Originally published on Tue August 7, 2012 1:35 pm
This month we are collecting your stories about the good things Americans are doing to make their community a better place. Some of your contributions will become blog posts and the project will end with a story that weaves together submissions to make a story of Americans by Americans for Americans.
Many neuroscientists and philosophers think it ain't gonna happen, ever.
We're talking about building a machine that functions as the equivalent, or maybe as superior to, a human mind.
A synthetic brain doesn't have to be the exact equivalent of a human brain, but there are humans, the brilliant inventor Ray Kurzweil in particular, who hope one day to dump their minds into such a machine, boot up and go on living, disembodied, but mentally intact, forever.
Originally published on Tue August 7, 2012 11:03 am
Mounting scientific evidence is linking football to brain trauma. While calls to increase safety measures in football are getting louder, players themselves often resist efforts to change the game. Host Michel Martin speaks with former Pro Bowl NFL player LaVar Arrington, who argues that the risks of the sport are worth it.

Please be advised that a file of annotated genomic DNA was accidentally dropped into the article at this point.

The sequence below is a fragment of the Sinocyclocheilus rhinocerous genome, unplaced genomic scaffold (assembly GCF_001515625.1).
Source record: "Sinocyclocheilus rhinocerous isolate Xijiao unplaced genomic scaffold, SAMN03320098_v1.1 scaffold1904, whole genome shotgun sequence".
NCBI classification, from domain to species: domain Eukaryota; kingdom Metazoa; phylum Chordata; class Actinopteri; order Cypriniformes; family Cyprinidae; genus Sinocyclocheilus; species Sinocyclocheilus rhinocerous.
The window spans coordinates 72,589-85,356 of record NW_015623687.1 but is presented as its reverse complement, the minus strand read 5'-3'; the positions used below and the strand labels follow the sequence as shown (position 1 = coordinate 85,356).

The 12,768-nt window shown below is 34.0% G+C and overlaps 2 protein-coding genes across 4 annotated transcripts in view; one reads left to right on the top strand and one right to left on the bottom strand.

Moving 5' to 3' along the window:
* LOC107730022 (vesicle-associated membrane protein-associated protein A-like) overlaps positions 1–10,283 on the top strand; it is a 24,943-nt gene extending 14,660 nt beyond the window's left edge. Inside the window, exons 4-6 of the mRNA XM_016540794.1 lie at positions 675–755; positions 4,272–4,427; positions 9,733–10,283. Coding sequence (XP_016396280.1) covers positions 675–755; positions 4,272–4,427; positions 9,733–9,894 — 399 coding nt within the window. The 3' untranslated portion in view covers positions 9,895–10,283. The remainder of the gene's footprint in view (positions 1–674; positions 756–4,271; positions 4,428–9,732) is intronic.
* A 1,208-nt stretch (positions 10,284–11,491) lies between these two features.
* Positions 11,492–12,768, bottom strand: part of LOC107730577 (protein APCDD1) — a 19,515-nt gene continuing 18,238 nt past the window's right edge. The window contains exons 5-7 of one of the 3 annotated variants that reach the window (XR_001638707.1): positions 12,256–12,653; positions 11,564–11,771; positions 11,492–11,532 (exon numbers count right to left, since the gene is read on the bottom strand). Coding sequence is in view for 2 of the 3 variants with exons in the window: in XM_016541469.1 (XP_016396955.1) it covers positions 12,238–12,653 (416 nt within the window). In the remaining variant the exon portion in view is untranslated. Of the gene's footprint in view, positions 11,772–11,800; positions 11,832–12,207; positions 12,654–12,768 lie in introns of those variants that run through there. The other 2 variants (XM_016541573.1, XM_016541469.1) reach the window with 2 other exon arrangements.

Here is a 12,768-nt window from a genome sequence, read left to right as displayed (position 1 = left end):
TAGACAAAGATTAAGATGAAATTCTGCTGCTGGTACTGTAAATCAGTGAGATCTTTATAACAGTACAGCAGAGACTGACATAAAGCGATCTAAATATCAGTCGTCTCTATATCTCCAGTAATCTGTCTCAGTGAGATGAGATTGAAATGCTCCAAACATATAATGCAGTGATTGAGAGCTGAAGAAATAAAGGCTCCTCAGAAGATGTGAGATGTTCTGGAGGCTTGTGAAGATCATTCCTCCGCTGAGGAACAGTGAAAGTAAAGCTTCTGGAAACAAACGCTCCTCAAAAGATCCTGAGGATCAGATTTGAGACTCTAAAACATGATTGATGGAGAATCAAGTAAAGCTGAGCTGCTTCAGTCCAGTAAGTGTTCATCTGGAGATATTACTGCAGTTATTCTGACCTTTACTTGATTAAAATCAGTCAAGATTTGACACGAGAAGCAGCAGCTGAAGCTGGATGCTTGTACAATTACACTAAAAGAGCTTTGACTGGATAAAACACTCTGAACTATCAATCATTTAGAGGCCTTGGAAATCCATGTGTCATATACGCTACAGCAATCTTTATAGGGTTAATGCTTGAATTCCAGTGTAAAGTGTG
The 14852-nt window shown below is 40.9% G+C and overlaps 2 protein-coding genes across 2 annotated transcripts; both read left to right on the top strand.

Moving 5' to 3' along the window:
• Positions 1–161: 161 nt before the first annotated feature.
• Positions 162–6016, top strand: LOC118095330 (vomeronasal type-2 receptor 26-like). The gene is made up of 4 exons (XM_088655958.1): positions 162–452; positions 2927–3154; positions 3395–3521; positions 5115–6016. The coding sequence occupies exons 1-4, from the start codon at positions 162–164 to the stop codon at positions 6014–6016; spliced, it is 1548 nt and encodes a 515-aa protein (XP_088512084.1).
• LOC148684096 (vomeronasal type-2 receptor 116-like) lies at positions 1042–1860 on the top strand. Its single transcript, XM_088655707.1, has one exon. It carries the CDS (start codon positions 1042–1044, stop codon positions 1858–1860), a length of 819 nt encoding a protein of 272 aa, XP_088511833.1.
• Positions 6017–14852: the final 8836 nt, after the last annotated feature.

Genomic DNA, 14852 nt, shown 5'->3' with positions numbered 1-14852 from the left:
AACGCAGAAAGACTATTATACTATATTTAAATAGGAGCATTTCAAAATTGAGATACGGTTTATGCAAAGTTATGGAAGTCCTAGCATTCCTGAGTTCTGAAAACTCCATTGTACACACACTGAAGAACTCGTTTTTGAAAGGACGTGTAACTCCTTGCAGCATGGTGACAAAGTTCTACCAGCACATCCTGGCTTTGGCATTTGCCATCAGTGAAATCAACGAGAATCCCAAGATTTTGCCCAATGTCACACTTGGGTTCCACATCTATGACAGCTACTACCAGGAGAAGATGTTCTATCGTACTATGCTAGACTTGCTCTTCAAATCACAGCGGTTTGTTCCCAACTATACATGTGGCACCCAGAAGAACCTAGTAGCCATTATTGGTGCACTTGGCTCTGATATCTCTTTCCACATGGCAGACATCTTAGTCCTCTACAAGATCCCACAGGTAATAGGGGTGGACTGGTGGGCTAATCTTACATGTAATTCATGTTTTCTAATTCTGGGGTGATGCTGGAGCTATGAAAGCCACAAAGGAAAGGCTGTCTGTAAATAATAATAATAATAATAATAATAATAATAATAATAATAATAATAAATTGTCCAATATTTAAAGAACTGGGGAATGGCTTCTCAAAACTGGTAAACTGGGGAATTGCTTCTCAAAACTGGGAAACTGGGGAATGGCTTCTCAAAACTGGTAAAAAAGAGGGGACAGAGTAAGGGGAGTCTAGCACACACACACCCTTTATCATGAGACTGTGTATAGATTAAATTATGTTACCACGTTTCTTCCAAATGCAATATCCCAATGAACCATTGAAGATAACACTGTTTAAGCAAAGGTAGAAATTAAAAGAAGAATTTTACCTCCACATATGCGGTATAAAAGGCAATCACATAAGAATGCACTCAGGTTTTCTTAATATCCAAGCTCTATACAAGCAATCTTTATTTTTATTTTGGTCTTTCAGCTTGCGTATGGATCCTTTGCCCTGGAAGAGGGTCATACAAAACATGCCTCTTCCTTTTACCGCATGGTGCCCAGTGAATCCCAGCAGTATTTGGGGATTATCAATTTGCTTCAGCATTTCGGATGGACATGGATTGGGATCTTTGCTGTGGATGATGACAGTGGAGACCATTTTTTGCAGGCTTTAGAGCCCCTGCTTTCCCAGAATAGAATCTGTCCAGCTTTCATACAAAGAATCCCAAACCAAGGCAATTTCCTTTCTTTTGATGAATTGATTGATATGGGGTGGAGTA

Thousands of former players or their families are filing lawsuits, alleging that the league downplayed the risks for concussions. But the NFL denies wrongdoing. Host Michel Martin speaks with two sports reporters about the NFL's current approach to reducing concussions.
Concussions make up about 15 percent of all high school sports injuries, according to Children's Hospital Boston. But how can parents decide whether children should play sports, and how to keep them safe? Host Michel Martin talks with three "sports" moms, including a pediatrician who studies concussions in children.